It’s the last few days before Clare’s wedding, and her misgivings about the whole thing have reached a crisis point. As she struggles through a panic attack, she’s comforted by an elderly stranger named Edith. Edith gives Clare the courage to call the whole thing off before making this mistake. Clare goes home feeling like a monster, no longer sure what to do with her life. Then Edith dies and for unknown reasons leaves Clare a house, a sanctuary where she can find herself in peace. Only Clare is not just finding herself – she’s discovering Edith and the mysteries of a long life of service and dangerous secrets.
So you know how I’ve been saying I needed to read something to break through the monotony of mixed-review books? Well, people, this is it! Marisa de los Santos always delivers, but even more, this is a book made up of old friends: Clare, Dev, Cornelia, Teo, the whole big sprawling family and almost-family of Love Walked In and Belong To Me. Though I hadn’t read either of those two books in nearly a decade, I remembered every single face and voice, and it was lovely to revisit them all as they’ve grown up and older.
Marisa de los Santos is a master writer. She weaves Edith’s story into Clare’s both in the present and in chapters told from Edith’s younger days. This isn’t the sort of mystery where you discover a culprit or event, but instead, you unravel the life of a stranger and the reasons two lives intersected. In the meantime, Clare deals with fallout from her broken engagement and rediscovers the true meaning of home and family. It’s this last one that gets to me personally – I think one of the reasons I love de los Santos so much is that she just gets family in the way that I’ve always related to it. Big, sprawling, messy, tangled, not-always-blood family. That network of support that should always be there even though it’s not for everyone, and the beauty that exists when you’ve had that cradle of love, even when it’s broken and messy and difficult. It’s perfect – not idealistic, but real and present in all the good and bad ways.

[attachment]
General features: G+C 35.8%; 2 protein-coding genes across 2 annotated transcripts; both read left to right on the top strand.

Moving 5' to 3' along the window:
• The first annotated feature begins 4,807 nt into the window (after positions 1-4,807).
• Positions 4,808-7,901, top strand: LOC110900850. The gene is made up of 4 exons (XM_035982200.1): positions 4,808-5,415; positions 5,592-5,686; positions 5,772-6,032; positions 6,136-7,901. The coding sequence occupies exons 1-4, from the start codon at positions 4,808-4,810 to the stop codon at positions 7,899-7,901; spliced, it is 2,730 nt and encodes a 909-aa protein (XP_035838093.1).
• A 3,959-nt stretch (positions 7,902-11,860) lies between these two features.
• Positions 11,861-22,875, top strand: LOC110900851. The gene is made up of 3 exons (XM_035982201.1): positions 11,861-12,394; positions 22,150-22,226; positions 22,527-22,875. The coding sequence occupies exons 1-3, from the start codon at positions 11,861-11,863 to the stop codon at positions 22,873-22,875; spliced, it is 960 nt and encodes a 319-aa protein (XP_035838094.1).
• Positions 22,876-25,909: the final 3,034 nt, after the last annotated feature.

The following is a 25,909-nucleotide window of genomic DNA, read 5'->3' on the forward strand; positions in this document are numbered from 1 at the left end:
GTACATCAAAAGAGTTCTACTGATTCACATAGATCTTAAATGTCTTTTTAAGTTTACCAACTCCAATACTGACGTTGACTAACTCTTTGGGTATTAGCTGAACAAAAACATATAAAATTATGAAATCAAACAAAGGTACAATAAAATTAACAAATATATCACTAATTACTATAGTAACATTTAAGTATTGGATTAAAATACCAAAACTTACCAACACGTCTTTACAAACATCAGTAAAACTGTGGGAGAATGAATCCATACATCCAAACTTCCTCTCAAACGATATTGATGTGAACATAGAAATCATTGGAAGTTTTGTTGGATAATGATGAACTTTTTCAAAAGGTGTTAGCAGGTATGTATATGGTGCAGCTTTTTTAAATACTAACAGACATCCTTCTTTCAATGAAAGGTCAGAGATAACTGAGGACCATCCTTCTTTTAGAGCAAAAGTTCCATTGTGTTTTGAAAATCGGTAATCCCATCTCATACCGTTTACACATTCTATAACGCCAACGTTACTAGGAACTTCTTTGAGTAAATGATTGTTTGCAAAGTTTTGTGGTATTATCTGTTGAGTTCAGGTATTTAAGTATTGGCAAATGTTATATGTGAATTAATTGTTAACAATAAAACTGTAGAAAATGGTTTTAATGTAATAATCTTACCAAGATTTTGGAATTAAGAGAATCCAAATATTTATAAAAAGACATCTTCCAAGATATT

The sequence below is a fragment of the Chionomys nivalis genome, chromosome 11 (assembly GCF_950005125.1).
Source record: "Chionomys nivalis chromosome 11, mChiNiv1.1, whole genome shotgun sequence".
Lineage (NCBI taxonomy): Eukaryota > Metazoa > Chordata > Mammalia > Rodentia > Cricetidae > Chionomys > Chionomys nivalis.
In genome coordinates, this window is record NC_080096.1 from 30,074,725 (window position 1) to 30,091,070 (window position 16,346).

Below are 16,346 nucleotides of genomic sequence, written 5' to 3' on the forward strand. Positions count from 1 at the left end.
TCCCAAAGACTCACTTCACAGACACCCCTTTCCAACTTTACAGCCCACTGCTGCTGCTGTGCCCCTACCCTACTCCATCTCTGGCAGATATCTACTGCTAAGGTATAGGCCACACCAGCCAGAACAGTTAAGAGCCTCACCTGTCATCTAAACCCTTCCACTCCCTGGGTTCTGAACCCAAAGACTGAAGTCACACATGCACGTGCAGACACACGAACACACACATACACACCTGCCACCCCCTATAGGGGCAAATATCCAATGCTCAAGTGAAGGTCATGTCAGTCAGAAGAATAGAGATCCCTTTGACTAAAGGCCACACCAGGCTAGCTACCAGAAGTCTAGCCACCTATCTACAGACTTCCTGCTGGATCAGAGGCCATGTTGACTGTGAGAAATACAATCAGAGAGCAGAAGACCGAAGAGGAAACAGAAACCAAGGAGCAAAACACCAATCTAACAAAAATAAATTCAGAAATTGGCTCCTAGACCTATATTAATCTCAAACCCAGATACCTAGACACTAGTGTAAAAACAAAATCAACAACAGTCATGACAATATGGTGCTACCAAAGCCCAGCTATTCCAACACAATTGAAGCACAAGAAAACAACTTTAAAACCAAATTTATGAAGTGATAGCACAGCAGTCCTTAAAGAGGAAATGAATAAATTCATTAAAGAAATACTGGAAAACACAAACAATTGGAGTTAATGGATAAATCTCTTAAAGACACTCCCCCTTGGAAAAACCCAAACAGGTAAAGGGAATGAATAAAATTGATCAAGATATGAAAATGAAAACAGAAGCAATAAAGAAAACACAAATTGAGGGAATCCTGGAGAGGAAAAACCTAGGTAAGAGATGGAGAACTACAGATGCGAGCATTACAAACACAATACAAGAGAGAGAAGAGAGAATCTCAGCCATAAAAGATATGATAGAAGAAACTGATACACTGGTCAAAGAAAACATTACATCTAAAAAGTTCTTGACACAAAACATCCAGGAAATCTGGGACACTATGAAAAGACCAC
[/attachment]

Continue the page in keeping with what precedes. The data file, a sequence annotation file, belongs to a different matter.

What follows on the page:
The characters, too, are real and messy and not always good. I love watching several of the characters struggle with demons that are trying to lead them into anger, violence, and menace, and how they are trying so hard to channel that anger into good. It doesn’t always work, and it’s not always enough – that’s real. Heartbreaking, but real.
This is just what I needed right now. I have a feeling I’ll be going back to read through those older books again soon.
Notes: First, you don’t need to read the older books to follow this one. It’s completely standalone. Second, a trigger warning: This book heavily discusses physical and verbal spousal abuse.